We’re commonly asked, “Does bike geometry affect power output?” Or more specific questions like, “Does my saddle position affect my power output?” To get to the truth of the matter, we interviewed an expert.


Brian Gordon is a kinesiologist, certified Body Geometry Fit Specialist and Mountain Bike Product Developer for Specialized. Over the past few years, he has used scientific methods to fit hundreds of riders for maximal power, endurance and comfort and encountered nearly every bike-fit scenario you could imagine.

After our conversation, we discovered that the simple answer to the above questions is “no.”But it’s a little more complicated than that. From Brian we learned a solid principle you can use to make sure your bike’s geometry is not affecting your power output. Here’s that simple principle explained.

The First Step is a Proper Bike Fit

Before tackling the problem of bike geometry affecting your power output, you need to make sure you’ve eliminated the variable of a poor bike fit. There is no set formula that uses torso length, reach and inseam to prescribe a perfect fit. Since the body is in motion, and each person’s body moves uniquely, bike fitting is an art as much as it is a science.

While cycling is inherently uncomfortable to some degree, especially for new riders, excess or recurring pain while riding is generally an indication of a poor bike fit. It’s best to get the problem resolved as soon as you can.

When it comes to getting a bike fit, there are plenty of options out there. Select Specialized dealers will have a Body Geometry Fit Specialist like Brian on staff that will take a holistic approach to making sure your position is optimized. If this isn’t an option for you, ask your local shop to see what they provide in terms of bike fitting — and go having done your homework. Remember that bike fitting is not an exact science, so getting it right may take some trial and error.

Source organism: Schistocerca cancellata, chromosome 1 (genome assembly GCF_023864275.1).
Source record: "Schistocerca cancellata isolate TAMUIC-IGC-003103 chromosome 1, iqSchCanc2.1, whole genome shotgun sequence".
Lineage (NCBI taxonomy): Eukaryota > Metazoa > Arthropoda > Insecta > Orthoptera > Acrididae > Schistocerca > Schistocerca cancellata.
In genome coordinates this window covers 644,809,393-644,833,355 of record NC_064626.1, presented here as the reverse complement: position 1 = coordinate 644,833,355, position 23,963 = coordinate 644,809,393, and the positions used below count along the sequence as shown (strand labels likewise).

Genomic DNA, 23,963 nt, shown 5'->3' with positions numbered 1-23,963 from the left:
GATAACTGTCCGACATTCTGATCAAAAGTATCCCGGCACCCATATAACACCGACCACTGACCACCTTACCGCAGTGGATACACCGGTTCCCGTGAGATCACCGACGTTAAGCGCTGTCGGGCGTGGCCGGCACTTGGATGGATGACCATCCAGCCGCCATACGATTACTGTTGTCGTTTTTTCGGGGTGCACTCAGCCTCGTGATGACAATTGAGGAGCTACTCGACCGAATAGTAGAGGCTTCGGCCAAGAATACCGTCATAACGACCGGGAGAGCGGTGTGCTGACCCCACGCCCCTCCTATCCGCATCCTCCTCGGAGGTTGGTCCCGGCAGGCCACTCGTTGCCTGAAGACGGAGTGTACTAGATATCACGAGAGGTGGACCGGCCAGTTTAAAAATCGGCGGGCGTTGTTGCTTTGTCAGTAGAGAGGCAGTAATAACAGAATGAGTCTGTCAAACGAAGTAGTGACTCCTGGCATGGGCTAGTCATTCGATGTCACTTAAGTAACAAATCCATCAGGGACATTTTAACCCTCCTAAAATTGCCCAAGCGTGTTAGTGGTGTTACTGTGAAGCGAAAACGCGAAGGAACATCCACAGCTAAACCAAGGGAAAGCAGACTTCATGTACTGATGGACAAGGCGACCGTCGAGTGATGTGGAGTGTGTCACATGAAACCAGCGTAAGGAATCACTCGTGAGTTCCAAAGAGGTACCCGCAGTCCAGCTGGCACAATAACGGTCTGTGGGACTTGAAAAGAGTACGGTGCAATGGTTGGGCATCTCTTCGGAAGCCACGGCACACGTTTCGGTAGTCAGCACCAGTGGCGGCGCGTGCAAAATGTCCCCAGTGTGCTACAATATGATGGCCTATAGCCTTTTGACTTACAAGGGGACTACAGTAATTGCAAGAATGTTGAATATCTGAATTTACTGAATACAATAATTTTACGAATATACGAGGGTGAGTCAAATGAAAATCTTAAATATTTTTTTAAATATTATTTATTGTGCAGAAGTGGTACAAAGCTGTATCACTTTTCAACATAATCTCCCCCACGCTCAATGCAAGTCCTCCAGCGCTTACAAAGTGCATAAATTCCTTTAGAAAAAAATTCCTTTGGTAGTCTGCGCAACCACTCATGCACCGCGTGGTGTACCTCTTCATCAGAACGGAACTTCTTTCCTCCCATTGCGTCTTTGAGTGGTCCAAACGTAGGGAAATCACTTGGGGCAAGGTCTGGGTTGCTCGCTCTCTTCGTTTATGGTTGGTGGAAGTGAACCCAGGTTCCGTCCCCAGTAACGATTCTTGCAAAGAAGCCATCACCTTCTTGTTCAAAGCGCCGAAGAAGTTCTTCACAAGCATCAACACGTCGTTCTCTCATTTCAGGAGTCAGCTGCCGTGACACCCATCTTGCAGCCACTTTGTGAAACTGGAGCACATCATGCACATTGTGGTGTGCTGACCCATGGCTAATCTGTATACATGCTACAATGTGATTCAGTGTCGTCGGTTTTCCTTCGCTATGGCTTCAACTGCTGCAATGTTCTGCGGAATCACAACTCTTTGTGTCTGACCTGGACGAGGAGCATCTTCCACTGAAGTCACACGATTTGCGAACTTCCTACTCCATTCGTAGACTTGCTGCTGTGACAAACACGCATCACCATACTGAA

Adapt Your Fit to The Bike

Once you have a proper bike fit, you will have certain measurements t you can use when setting up a new bike. In most cases, these measurements will include the distance between three main contact points: your pedals, saddle and handlebars.

Let’s assume you were fitted on a road bike, but now you’ve got a new TT bike you need to dial in. The measurements you have can serve as a good starting point, but often riders find that their familiar position is suddenly uncomfortable on their new TT bike. The reason? The geometry of your bike.

TT bikes have aerodynamic shapes themselves, but they are also meant to make you as aerodynamic as possible on the bike. As a result, they have a very aggressive geometry. This means that the angles of the frame are intended to position your body far forward and low on the bike.

The appeal of positioning your bars super low in order to get your upper body as low as possible is where most riders step wrong. When your bars are the axis, or governing factor of their bike fit, a cascade of adjustments follow causing problems.

Because your bars are low, you generally find your hip angle very closed off. A practical explanation of this is that your knees get much closer to your chest than when you are on your road bike. This sharp bend in your hips reduces power output and puts a lot of strain on joints in your body.

The natural reaction to this is to move your saddle further forward so that your hips don’t have to close so far when pedaling. While you may feel you have resolved the problem, you’ve caused a problem you cannot fix. Your hips are too far in front of your feet, and you can’t move your cranks to compensate for that. Whoops!

We learned from Brian that the solution to this problem is to establish your crankset, or more specifically the center of your bottom bracket, as the axis of your bike fit. It is a constant you can use as a reference for all other adjustments to your saddle and handlebars.